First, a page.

Speculative Execution Model for GPGPU:


Unlike the typical CPU, a GPU is specialized in data-parallel computations where hundreds of threads can simultaneously execute the same set of instructions on independent pieces of data. However, because of its optimized architecture design, a GPGPU suffers from synchronization problems which prevent its general use. Even though some techniques may help reduce or even suppress the usage of synchronizations, they are not always practical and often add significant complexity to the programming step. Complex dependency patterns also affect the performance by reducing the chances of parallelism.

Modern computation needs are already well within the Peta range, and some applications are even approaching the Exa scale. To satisfy these future demands, the enormous computing power which GPGPUs may yield will be quite important. The problem is how to exploit this potential and enhance the utilization and programmability of GPGPUs


Goals and Approach

We have observed that some important workloads not only have much intrinsic data parallelism, but also plenty of redundancy of data values, so value prediction can open a chance to the issues of synchronization. Therefore, we are working on the following tasks:



As a first step, we observed the characteristics of workloads which are frequently used in the benchmark suits. Traditionally, data level parallelism of workloads has been the target of parallel processing. The limit is the degree of synchronization, as we have seen with Amdahl’s law. Our observation is there are abundant redundancy of data in the workloads, and in many cases, because of redundancy, the dependencies can be predicted accurately and frequently. We measured the degree of predictability using Bayes’ Theorem.

  Routine BBL   Routine BBL   Routine BBL
Barnes 0.95 0.76 Radix 0.97 0.90 Canneal 0.63 0.79
Radiosity 0.91 0.47 Raytrace 0.98 0.79 Dedup 0.73 0.95
FFT 0.88 0.61 Volrend 0.84 0.86 Facesim 0.68 0.69
FMM 0.88 0.77 Swaptions 0.82 0.83 Fluidanimate 0.83 0.85
LU 0.96 0.69 Bodytrack 0.73 0.84 Freqmine 0.70 0.78
Ocean 0.96 0.72 Blackscholes 0.89 0.88 Streamcluster 0.29 0.86

<Table 1: Routine and basic block (BBL) level regular data predictability>

Table 1 shows the results of predictability with our suggesting prediction scheme. More details can be found in [2].

<Figure 1: Value Prediction model on GPGPU>

The next stage was to bring our idea into real world. Figure 1 depicts overall structure of our speculative execution model to overcome synchronization problem on GPGPU architecture. Loop carried dependencies were our first target. The code in the loop can be expressed as computation kernels, and they will be mapped in stage 2 of our frame work. Prediction is made in the stage 1, and evaluation is made in stage 3.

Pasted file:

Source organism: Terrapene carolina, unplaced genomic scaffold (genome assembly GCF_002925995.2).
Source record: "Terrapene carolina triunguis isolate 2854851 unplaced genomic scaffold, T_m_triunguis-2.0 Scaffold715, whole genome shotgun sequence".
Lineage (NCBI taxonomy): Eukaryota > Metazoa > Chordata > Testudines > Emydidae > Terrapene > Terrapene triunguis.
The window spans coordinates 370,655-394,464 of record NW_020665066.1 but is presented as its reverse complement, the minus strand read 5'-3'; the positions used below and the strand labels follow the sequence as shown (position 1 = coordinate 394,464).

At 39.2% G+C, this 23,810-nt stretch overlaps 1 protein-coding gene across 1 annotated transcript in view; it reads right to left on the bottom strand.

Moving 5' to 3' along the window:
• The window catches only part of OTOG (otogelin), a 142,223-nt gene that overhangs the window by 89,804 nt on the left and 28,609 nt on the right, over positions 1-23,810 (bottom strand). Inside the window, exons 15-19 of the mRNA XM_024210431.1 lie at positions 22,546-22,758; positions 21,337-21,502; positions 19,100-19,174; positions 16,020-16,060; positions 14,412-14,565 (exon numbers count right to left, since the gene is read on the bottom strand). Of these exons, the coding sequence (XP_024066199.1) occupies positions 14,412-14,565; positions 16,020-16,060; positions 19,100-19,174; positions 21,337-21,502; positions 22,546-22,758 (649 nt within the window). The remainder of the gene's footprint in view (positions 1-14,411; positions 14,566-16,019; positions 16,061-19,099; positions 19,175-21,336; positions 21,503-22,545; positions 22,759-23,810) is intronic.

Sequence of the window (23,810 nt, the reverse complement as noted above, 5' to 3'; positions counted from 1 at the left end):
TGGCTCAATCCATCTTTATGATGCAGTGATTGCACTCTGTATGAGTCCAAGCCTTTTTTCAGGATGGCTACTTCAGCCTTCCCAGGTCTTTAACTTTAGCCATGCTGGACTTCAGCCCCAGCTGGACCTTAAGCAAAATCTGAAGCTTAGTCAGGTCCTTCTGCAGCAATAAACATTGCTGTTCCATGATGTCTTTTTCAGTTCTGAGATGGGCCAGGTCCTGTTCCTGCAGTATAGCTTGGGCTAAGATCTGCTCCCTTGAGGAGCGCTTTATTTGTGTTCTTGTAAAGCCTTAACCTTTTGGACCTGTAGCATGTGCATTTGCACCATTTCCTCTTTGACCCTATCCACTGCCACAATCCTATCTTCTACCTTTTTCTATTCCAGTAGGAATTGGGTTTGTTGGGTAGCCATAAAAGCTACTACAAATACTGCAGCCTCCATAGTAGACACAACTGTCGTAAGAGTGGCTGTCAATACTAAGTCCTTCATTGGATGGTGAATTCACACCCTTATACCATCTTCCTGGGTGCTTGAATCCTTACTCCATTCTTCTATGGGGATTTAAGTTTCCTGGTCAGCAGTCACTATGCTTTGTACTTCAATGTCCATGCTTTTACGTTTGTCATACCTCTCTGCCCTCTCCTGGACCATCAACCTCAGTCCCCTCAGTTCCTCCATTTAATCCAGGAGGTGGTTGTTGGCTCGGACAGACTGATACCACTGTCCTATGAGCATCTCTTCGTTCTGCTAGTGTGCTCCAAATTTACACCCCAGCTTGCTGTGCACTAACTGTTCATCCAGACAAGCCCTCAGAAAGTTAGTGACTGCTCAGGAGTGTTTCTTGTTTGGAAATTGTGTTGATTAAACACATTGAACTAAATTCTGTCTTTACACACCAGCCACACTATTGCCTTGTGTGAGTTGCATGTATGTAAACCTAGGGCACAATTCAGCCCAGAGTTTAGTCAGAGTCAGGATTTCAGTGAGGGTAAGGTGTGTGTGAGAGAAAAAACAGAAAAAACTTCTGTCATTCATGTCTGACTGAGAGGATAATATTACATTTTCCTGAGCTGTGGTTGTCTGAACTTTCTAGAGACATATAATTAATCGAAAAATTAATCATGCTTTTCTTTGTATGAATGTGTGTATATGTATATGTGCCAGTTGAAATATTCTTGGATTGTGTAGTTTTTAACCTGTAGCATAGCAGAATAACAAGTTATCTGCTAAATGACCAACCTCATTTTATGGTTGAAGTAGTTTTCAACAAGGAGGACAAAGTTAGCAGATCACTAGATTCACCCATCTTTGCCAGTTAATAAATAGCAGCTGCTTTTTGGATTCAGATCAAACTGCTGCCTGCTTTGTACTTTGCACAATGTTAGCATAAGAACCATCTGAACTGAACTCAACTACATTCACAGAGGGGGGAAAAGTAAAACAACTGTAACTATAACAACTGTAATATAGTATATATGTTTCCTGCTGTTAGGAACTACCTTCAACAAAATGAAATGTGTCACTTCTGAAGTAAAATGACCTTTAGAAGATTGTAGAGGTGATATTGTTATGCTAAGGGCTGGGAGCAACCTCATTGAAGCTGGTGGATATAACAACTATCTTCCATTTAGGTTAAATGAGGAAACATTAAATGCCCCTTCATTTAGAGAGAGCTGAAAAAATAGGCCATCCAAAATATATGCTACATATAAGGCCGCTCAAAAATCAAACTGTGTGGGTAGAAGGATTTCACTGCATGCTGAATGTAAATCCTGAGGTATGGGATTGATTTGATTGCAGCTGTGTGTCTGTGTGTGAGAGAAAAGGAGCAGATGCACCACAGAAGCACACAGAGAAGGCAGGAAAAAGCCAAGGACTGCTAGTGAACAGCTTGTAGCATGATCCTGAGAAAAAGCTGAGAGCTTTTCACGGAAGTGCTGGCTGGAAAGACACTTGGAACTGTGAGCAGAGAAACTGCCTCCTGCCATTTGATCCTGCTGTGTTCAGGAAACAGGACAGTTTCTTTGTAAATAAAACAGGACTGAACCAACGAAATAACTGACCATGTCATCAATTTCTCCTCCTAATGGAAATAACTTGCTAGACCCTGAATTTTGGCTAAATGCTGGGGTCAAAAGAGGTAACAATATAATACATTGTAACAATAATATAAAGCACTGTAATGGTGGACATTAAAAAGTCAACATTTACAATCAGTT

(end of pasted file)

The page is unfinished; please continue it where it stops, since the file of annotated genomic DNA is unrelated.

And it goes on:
<Figure 2: transform_PRED performance>

<Figure 3: decompress_SPEC performance>

Here are some results of our framework. In Figure 2, transform_PRED is a loop selected from fp_tree of freqmine in PARSEC. In Figure 3, decompress_SPEC is a loop in the decompress routine inside bzip2 of SPEC 2006. The two workloads shows different degree of intrinsic parallelism, but our frame work, especially in Figure 3 with abundant dependencies, helps the workload to get benefit from GPGPU architecture. More details and results can be found in [1].



Current Status

Still, our framework is experimental stage under the consideration with programming interface. We are extending this framework into a more productive stage so that can be used and tested with more general workloads.


     [1]            Speculative Execution on GPU: An Exploratory Study 
Shaoshan Liu, Christine Eisenbeis and Jean-Luc Gaudiot
Proceedings of the Thirty Ninth International Conference on Parallel Processing, San Diego, California, September 13-16, 2010

     [2]            A Theoretical Framework for Value Prediction in Parallel Systems 
Shaoshan Liu, Christine Eisenbeis and Jean-Luc Gaudiot
Proceedings of the Thirty Ninth International Conference on Parallel Processing, San Diego, California, September 13-16, 2010

     [3]            Value Prediction in Modern Many-Core Systems 
Shaoshan Liu (Ph.D. Student) and Jean-Luc Gaudiot (Advisor)
Proceedings of the 23rd IEEE International Parallel & Distributed Processing Symposium (IPDPS 2009), TCPP-Ph.D. Forum
, Rome, Italy, May 25-29, 2009 


Lab Equipment


Specification of C1060 Description
Chip Tesla T10 GPU
Processor Clock 1296 MHz
Memory Clock 800 MHz
Memory size 4 GB
Stream Processor Cores 240
Peak Single Precision Floating Point Performance 933 GFlops
Peak Double Precision Floating Point Performance 78 GFlops
Memory Bandwidth 102 GB/sec


Specification of C2070 Description
Chip Tesla T20 GPU
Processor Clock 1.15 GHz
Memory Clock 1.50 GHz
Memory size 6 GB
Stream Processor Cores 448
Peak Single Precision Floating Point Performance 1.03 TFlops
Peak Double Precision Floating Point Performance 515 GFlops
Memory Bandwidth 144 GB/sec




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